13. With respect to the jurisdiction, the learned Counsel relies upon a decision of the Division Bench of this Court in RSPL Limited (M/S) v. Mukesh Sharma & Anr., 232 (2016) DLT 161 (DB) in particular, para 24, which reads as under:
“24. Coming back to the facts of the present case, the plaintiff/appellant in paragraph 36 set out the nature of the cause of action, namely, the defendants/respondents were engaged in providing services under the impugned trade name ‘GHARI TRADEMARK COMPANY’. In paragraph 37 of the plaint, it has been averred, first of all, that this Court has the territorial jurisdiction to try and adjudicate the present suit. But, this by itself, would not be sufficient because merely quoting the words of a section or the ingredients of a provision like the chanting of a mantra would not amount to stating material facts as noted by the Supreme Court in Hari Shanker Jain (supra). The material facts would, inter alia, have to include positive statement of facts. In the present case, paragraph 37 of the plaint contains the positive statement of fact that the defendants are committing the impugned acts within the jurisdiction of this Court by ‘conducting, soliciting, rendering the impugned services under the impugned trade name’. Further statements are made in the very same paragraph that the plaintiff has its corporate office in Delhi and carries out its business activity in Delhi under its trade mark/label through its dealers/distributors located in Delhi. A specific averment has also been made that the plaintiff’s goodwill and reputation is being tarnished by the alleged activities of the defendants, particularly in North-East Delhi as also in other parts of the country and that the plaintiff/appellant’s proprietary rights are being prejudicially affected in the Delhi area due to the said activities. While considering an application under Order 7 Rule 10, CPC, these statements would have to be taken as correct. This would mean that this Court would have jurisdiction to try and adjudicate the present suit by virtue of Section 134(2) of the Trade Marks Act, 1999 read with Section 20, CPC. The material fact that has been pleaded by the plaintiff is that the defendants/respondents are conducting, soliciting, rendering the impugned services under the trade name — GHARI TRADEMARK COMPANY — within the jurisdiction of this Court. In case the defendants/respondents deny this averment (as they have done in their written statement but, which cannot be looked into at the stage of Order 7 Rule 10, CPC), the issue would arise as to whether the respondents/defendants are conducting, soliciting, rendering the impugned services under the trade name-GHARI TRADEMARK COMPANY-within the jurisdiction of this Court? Obviously, the onus of proof would lie on the appellant/ plaintiff and at the stage of trial, evidence would have to be plac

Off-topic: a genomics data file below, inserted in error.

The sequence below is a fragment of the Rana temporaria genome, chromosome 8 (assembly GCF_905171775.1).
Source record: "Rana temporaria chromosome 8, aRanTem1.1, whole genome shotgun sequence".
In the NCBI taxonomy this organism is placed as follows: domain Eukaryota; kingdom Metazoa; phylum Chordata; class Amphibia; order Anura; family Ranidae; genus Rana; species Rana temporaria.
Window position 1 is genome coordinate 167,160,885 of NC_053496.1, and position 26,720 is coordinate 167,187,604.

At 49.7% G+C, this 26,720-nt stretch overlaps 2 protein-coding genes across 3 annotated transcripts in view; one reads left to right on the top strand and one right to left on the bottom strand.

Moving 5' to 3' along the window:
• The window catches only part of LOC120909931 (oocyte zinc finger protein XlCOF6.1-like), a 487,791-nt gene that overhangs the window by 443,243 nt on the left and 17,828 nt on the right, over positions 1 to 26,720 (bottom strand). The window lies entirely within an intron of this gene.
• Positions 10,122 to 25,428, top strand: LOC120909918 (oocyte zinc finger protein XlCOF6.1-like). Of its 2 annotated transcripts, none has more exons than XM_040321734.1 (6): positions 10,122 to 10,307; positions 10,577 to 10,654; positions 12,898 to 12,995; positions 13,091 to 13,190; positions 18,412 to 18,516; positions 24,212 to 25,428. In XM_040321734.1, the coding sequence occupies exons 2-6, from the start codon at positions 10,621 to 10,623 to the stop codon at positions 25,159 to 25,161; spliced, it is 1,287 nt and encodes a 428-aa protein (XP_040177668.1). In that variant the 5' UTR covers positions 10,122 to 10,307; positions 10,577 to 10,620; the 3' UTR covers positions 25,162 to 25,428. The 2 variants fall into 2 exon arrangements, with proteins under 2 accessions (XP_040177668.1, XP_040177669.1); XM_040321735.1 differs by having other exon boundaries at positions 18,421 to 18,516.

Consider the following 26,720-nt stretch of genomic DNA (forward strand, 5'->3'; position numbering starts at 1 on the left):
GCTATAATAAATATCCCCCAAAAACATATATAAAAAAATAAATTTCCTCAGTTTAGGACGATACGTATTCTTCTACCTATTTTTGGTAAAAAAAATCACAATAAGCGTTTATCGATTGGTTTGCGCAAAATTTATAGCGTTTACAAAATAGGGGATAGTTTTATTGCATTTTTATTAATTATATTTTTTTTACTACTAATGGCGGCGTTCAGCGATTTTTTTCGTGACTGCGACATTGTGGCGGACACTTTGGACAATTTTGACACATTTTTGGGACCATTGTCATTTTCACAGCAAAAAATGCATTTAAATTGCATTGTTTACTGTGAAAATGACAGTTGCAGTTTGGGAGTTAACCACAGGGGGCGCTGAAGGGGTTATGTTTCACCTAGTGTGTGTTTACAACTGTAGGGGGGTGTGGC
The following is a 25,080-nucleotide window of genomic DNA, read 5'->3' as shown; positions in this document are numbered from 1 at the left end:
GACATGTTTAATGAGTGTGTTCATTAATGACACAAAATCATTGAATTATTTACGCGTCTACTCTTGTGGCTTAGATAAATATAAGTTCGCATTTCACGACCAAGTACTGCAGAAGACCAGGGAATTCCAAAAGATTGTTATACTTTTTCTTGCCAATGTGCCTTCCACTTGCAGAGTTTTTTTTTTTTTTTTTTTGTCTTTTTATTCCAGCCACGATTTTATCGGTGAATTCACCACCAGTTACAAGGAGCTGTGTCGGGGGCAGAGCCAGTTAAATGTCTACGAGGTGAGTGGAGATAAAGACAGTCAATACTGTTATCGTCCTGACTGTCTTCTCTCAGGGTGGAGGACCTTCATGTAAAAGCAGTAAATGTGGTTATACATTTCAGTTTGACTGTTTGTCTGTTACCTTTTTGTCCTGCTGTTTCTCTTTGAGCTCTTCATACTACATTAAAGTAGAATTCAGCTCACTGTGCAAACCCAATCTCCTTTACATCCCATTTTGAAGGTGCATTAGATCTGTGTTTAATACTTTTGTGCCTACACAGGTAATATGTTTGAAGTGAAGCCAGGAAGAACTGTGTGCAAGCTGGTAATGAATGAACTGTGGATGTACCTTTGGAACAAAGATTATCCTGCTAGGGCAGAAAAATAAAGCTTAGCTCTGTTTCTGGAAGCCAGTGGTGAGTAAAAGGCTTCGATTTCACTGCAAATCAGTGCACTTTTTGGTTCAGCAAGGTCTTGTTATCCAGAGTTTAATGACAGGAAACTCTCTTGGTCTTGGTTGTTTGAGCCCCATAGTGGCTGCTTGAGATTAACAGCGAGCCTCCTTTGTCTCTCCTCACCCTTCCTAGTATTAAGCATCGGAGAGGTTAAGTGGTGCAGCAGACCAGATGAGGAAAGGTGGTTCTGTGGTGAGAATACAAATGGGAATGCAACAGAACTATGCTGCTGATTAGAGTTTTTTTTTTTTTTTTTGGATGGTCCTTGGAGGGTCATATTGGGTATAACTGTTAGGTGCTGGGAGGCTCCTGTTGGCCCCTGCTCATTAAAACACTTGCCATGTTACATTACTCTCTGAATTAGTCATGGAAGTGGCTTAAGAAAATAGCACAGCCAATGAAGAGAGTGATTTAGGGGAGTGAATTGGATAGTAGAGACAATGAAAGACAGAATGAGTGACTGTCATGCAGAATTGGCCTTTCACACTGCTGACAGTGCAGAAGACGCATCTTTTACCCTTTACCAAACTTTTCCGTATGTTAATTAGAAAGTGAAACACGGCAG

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ed to substantiate this plea. But, at this stage, in our view, it is not necessary as Lord Denman, C.J. in Williams v. Wilcox (supra), to set out the subordinate facts which are the means of proving the material fact or the evidence to sustain the allegation contained in the material fact. We, therefore, do not agree with the view taken by the learned Single Judge that the plaint is bereft of any particulars with regard to territorial jurisdiction. We may observe that the learned Single Judge has also looked at the written statement and even at the replication in the course of arriving at his decision. This, in the context of an Order 7 Rule 10, CPC application, cannot be done as already pointed out by us above. Taking the objection of territorial jurisdiction raised in the Order 7 Rule 10, CPC application, by way of a demurrer, as it must, the facts pleaded by the appellant/plaintiff must be taken to be true. Therefore, if we take the statement of the appellant/plaintiff in paragraph 37 to the effect that the defendants/respondents are committing the impugned acts within the jurisdiction of this Court by conducting, soliciting, rendering the impugned services under the impugned trade name to be correct, then, it follows that this Court would have to proceed with the trial of the suit and cannot return the plaint under Order 7 Rule 10, CPC.” 14. The plaint in paras 15 and 17 avers to the effect that the defendant is selling its goods with the infringing trademark in Delhi. It also refers to supporting material in this regard. The Court is of the view that these averments and documents referred to, are sufficient for the moment to maintain jurisdiction of the Delhi Courts to entertain the suit. Therefore, the appellant’s contention regarding lack of jurisdiction for want of cause of action in Delhi is untenable. 15. In view of the above, the Court finds no reason to interfere with the impugned order. Accordingly, the appeal and the pending applications are dismissed. Appeal/Applications dismissed.